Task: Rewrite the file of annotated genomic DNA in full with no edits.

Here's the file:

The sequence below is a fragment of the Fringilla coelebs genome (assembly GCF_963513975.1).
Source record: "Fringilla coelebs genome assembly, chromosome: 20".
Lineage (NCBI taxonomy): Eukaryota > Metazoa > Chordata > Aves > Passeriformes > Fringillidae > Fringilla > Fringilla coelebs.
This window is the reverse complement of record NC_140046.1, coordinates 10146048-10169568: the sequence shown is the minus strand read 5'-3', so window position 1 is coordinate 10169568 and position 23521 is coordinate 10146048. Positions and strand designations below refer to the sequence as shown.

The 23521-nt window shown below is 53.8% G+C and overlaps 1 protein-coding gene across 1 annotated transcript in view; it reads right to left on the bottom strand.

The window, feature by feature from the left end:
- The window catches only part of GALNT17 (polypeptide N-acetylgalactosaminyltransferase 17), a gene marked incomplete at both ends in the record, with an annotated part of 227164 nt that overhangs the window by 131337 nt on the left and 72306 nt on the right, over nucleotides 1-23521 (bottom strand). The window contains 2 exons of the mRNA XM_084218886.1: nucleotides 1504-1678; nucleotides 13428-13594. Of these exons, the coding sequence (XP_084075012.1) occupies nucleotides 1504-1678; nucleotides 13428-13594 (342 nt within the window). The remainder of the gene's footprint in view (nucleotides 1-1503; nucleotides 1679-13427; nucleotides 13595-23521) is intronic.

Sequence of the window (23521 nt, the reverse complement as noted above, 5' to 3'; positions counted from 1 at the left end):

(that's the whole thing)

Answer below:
The sequence below is a fragment of the Fringilla coelebs genome (assembly GCF_963513975.1).
Source record: "Fringilla coelebs genome assembly, chromosome: 20".
Lineage (NCBI taxonomy): Eukaryota > Metazoa > Chordata > Aves > Passeriformes > Fringillidae > Fringilla > Fringilla coelebs.
This window is the reverse complement of record NC_140046.1, coordinates 10146048-10169568: the sequence shown is the minus strand read 5'-3', so window position 1 is coordinate 10169568 and position 23521 is coordinate 10146048. Positions and strand designations below refer to the sequence as shown.

The 23521-nt window shown below is 53.8% G+C and overlaps 1 protein-coding gene across 1 annotated transcript in view; it reads right to left on the bottom strand.

The window, feature by feature from the left end:
- The window catches only part of GALNT17 (polypeptide N-acetylgalactosaminyltransferase 17), a gene marked incomplete at both ends in the record, with an annotated part of 227164 nt that overhangs the window by 131337 nt on the left and 72306 nt on the right, over nucleotides 1-23521 (bottom strand). The window contains 2 exons of the mRNA XM_084218886.1: nucleotides 1504-1678; nucleotides 13428-13594. Of these exons, the coding sequence (XP_084075012.1) occupies nucleotides 1504-1678; nucleotides 13428-13594 (342 nt within the window). The remainder of the gene's footprint in view (nucleotides 1-1503; nucleotides 1679-13427; nucleotides 13595-23521) is intronic.

Sequence of the window (23521 nt, the reverse complement as noted above, 5' to 3'; positions counted from 1 at the left end):